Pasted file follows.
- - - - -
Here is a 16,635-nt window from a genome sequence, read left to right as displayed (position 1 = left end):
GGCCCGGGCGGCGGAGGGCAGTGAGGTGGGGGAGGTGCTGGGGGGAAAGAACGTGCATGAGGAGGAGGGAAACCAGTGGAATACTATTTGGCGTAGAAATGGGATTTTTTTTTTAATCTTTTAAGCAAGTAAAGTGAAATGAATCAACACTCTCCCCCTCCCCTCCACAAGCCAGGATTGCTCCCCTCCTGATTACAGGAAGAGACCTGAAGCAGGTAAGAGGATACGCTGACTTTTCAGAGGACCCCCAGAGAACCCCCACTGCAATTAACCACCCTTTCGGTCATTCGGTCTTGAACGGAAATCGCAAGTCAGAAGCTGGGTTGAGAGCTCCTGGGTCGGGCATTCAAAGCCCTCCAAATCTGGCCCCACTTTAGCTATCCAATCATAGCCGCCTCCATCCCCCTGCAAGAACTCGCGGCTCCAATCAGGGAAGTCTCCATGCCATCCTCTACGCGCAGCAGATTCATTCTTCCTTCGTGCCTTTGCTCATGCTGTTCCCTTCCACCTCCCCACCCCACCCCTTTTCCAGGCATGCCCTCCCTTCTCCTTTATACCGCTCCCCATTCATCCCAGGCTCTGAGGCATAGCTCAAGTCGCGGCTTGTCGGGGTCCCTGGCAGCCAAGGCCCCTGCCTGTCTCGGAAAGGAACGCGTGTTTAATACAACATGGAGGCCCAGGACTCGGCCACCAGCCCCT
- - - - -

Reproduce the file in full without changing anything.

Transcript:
Here is a 16,635-nt window from a genome sequence, read left to right as displayed (position 1 = left end):
GGCCCGGGCGGCGGAGGGCAGTGAGGTGGGGGAGGTGCTGGGGGGAAAGAACGTGCATGAGGAGGAGGGAAACCAGTGGAATACTATTTGGCGTAGAAATGGGATTTTTTTTTTAATCTTTTAAGCAAGTAAAGTGAAATGAATCAACACTCTCCCCCTCCCCTCCACAAGCCAGGATTGCTCCCCTCCTGATTACAGGAAGAGACCTGAAGCAGGTAAGAGGATACGCTGACTTTTCAGAGGACCCCCAGAGAACCCCCACTGCAATTAACCACCCTTTCGGTCATTCGGTCTTGAACGGAAATCGCAAGTCAGAAGCTGGGTTGAGAGCTCCTGGGTCGGGCATTCAAAGCCCTCCAAATCTGGCCCCACTTTAGCTATCCAATCATAGCCGCCTCCATCCCCCTGCAAGAACTCGCGGCTCCAATCAGGGAAGTCTCCATGCCATCCTCTACGCGCAGCAGATTCATTCTTCCTTCGTGCCTTTGCTCATGCTGTTCCCTTCCACCTCCCCACCCCACCCCTTTTCCAGGCATGCCCTCCCTTCTCCTTTATACCGCTCCCCATTCATCCCAGGCTCTGAGGCATAGCTCAAGTCGCGGCTTGTCGGGGTCCCTGGCAGCCAAGGCCCCTGCCTGTCTCGGAAAGGAACGCGTGTTTAATACAACATGGAGGCCCAGGACTCGGCCACCAGCCCCT